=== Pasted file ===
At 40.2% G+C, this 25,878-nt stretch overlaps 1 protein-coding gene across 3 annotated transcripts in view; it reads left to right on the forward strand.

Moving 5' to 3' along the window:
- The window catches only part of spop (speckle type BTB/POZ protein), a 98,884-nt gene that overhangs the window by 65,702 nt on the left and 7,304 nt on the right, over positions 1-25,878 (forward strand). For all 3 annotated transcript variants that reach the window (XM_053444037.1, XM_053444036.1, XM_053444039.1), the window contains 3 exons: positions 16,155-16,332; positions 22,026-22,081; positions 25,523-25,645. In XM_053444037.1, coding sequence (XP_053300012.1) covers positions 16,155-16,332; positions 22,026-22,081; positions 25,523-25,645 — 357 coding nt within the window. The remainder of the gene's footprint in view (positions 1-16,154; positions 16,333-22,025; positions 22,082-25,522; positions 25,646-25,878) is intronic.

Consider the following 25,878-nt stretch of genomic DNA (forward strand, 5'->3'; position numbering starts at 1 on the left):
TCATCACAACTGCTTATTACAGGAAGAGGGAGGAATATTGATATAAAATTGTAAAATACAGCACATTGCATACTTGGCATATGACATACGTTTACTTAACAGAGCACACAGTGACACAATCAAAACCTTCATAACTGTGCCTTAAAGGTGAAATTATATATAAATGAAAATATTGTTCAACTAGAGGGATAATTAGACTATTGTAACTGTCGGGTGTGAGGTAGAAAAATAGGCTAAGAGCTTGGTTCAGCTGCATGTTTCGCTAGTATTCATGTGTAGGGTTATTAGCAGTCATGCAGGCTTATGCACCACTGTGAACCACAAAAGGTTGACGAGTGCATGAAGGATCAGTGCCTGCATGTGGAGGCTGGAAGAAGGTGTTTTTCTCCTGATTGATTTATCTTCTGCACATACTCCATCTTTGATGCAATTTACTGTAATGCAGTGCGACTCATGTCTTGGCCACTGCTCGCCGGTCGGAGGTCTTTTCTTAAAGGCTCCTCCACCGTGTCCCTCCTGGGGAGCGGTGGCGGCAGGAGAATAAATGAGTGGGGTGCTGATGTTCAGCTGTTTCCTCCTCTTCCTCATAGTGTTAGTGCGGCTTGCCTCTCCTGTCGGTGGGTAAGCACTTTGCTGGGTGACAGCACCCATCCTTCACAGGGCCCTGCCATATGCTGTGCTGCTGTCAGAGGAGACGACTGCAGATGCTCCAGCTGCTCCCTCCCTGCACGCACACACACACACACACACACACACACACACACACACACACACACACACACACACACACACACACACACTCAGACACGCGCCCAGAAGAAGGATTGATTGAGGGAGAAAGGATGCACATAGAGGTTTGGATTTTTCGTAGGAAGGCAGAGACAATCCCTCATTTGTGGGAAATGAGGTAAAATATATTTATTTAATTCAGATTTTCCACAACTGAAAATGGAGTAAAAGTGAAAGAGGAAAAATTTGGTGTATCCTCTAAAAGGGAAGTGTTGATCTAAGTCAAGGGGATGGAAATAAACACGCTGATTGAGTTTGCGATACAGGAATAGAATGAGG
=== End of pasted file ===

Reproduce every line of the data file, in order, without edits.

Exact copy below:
At 40.2% G+C, this 25,878-nt stretch overlaps 1 protein-coding gene across 3 annotated transcripts in view; it reads left to right on the forward strand.

Moving 5' to 3' along the window:
- The window catches only part of spop (speckle type BTB/POZ protein), a 98,884-nt gene that overhangs the window by 65,702 nt on the left and 7,304 nt on the right, over positions 1-25,878 (forward strand). For all 3 annotated transcript variants that reach the window (XM_053444037.1, XM_053444036.1, XM_053444039.1), the window contains 3 exons: positions 16,155-16,332; positions 22,026-22,081; positions 25,523-25,645. In XM_053444037.1, coding sequence (XP_053300012.1) covers positions 16,155-16,332; positions 22,026-22,081; positions 25,523-25,645 — 357 coding nt within the window. The remainder of the gene's footprint in view (positions 1-16,154; positions 16,333-22,025; positions 22,082-25,522; positions 25,646-25,878) is intronic.

Consider the following 25,878-nt stretch of genomic DNA (forward strand, 5'->3'; position numbering starts at 1 on the left):
TCATCACAACTGCTTATTACAGGAAGAGGGAGGAATATTGATATAAAATTGTAAAATACAGCACATTGCATACTTGGCATATGACATACGTTTACTTAACAGAGCACACAGTGACACAATCAAAACCTTCATAACTGTGCCTTAAAGGTGAAATTATATATAAATGAAAATATTGTTCAACTAGAGGGATAATTAGACTATTGTAACTGTCGGGTGTGAGGTAGAAAAATAGGCTAAGAGCTTGGTTCAGCTGCATGTTTCGCTAGTATTCATGTGTAGGGTTATTAGCAGTCATGCAGGCTTATGCACCACTGTGAACCACAAAAGGTTGACGAGTGCATGAAGGATCAGTGCCTGCATGTGGAGGCTGGAAGAAGGTGTTTTTCTCCTGATTGATTTATCTTCTGCACATACTCCATCTTTGATGCAATTTACTGTAATGCAGTGCGACTCATGTCTTGGCCACTGCTCGCCGGTCGGAGGTCTTTTCTTAAAGGCTCCTCCACCGTGTCCCTCCTGGGGAGCGGTGGCGGCAGGAGAATAAATGAGTGGGGTGCTGATGTTCAGCTGTTTCCTCCTCTTCCTCATAGTGTTAGTGCGGCTTGCCTCTCCTGTCGGTGGGTAAGCACTTTGCTGGGTGACAGCACCCATCCTTCACAGGGCCCTGCCATATGCTGTGCTGCTGTCAGAGGAGACGACTGCAGATGCTCCAGCTGCTCCCTCCCTGCACGCACACACACACACACACACACACACACACACACACACACACACACACACACACACACACACACACACACTCAGACACGCGCCCAGAAGAAGGATTGATTGAGGGAGAAAGGATGCACATAGAGGTTTGGATTTTTCGTAGGAAGGCAGAGACAATCCCTCATTTGTGGGAAATGAGGTAAAATATATTTATTTAATTCAGATTTTCCACAACTGAAAATGGAGTAAAAGTGAAAGAGGAAAAATTTGGTGTATCCTCTAAAAGGGAAGTGTTGATCTAAGTCAAGGGGATGGAAATAAACACGCTGATTGAGTTTGCGATACAGGAATAGAATGAGG